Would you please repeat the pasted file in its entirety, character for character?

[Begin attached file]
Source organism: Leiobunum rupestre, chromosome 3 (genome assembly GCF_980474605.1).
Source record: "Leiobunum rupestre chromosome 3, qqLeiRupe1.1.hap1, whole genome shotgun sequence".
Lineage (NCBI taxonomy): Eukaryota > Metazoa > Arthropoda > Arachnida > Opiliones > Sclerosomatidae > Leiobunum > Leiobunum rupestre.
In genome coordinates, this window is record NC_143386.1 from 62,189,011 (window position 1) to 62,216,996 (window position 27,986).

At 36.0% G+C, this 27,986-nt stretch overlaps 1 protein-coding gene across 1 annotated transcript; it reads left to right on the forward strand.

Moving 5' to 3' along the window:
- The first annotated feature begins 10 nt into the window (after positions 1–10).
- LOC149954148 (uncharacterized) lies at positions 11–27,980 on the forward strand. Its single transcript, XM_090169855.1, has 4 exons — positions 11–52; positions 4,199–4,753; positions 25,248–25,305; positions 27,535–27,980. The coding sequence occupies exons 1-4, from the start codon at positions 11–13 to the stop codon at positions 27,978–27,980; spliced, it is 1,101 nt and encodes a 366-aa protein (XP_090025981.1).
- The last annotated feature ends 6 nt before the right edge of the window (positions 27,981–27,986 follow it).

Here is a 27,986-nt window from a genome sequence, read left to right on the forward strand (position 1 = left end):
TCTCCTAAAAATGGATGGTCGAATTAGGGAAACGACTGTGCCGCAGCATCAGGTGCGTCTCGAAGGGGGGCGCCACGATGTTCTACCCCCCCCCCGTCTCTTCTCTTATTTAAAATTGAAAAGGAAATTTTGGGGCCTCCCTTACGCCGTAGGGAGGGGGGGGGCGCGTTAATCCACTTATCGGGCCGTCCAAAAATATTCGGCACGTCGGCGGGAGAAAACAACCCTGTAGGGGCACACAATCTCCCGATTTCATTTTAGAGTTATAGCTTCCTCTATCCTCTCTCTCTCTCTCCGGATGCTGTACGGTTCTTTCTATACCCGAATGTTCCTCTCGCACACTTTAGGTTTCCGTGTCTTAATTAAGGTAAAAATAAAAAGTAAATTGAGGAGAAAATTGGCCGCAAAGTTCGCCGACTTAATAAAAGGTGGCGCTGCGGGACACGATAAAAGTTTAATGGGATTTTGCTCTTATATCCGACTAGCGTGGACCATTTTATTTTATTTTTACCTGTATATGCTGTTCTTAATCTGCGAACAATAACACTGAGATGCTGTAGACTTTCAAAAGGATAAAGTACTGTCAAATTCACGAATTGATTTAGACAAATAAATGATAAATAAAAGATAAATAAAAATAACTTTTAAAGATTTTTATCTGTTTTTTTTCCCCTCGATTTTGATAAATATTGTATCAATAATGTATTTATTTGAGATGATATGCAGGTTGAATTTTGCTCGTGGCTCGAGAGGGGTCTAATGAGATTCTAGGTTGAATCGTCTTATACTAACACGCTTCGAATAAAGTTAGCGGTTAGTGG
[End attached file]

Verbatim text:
Source organism: Leiobunum rupestre, chromosome 3 (genome assembly GCF_980474605.1).
Source record: "Leiobunum rupestre chromosome 3, qqLeiRupe1.1.hap1, whole genome shotgun sequence".
Lineage (NCBI taxonomy): Eukaryota > Metazoa > Arthropoda > Arachnida > Opiliones > Sclerosomatidae > Leiobunum > Leiobunum rupestre.
In genome coordinates, this window is record NC_143386.1 from 62,189,011 (window position 1) to 62,216,996 (window position 27,986).

At 36.0% G+C, this 27,986-nt stretch overlaps 1 protein-coding gene across 1 annotated transcript; it reads left to right on the forward strand.

Moving 5' to 3' along the window:
- The first annotated feature begins 10 nt into the window (after positions 1–10).
- LOC149954148 (uncharacterized) lies at positions 11–27,980 on the forward strand. Its single transcript, XM_090169855.1, has 4 exons — positions 11–52; positions 4,199–4,753; positions 25,248–25,305; positions 27,535–27,980. The coding sequence occupies exons 1-4, from the start codon at positions 11–13 to the stop codon at positions 27,978–27,980; spliced, it is 1,101 nt and encodes a 366-aa protein (XP_090025981.1).
- The last annotated feature ends 6 nt before the right edge of the window (positions 27,981–27,986 follow it).

Here is a 27,986-nt window from a genome sequence, read left to right on the forward strand (position 1 = left end):
TCTCCTAAAAATGGATGGTCGAATTAGGGAAACGACTGTGCCGCAGCATCAGGTGCGTCTCGAAGGGGGGCGCCACGATGTTCTACCCCCCCCCCGTCTCTTCTCTTATTTAAAATTGAAAAGGAAATTTTGGGGCCTCCCTTACGCCGTAGGGAGGGGGGGGGCGCGTTAATCCACTTATCGGGCCGTCCAAAAATATTCGGCACGTCGGCGGGAGAAAACAACCCTGTAGGGGCACACAATCTCCCGATTTCATTTTAGAGTTATAGCTTCCTCTATCCTCTCTCTCTCTCTCCGGATGCTGTACGGTTCTTTCTATACCCGAATGTTCCTCTCGCACACTTTAGGTTTCCGTGTCTTAATTAAGGTAAAAATAAAAAGTAAATTGAGGAGAAAATTGGCCGCAAAGTTCGCCGACTTAATAAAAGGTGGCGCTGCGGGACACGATAAAAGTTTAATGGGATTTTGCTCTTATATCCGACTAGCGTGGACCATTTTATTTTATTTTTACCTGTATATGCTGTTCTTAATCTGCGAACAATAACACTGAGATGCTGTAGACTTTCAAAAGGATAAAGTACTGTCAAATTCACGAATTGATTTAGACAAATAAATGATAAATAAAAGATAAATAAAAATAACTTTTAAAGATTTTTATCTGTTTTTTTTCCCCTCGATTTTGATAAATATTGTATCAATAATGTATTTATTTGAGATGATATGCAGGTTGAATTTTGCTCGTGGCTCGAGAGGGGTCTAATGAGATTCTAGGTTGAATCGTCTTATACTAACACGCTTCGAATAAAGTTAGCGGTTAGTGG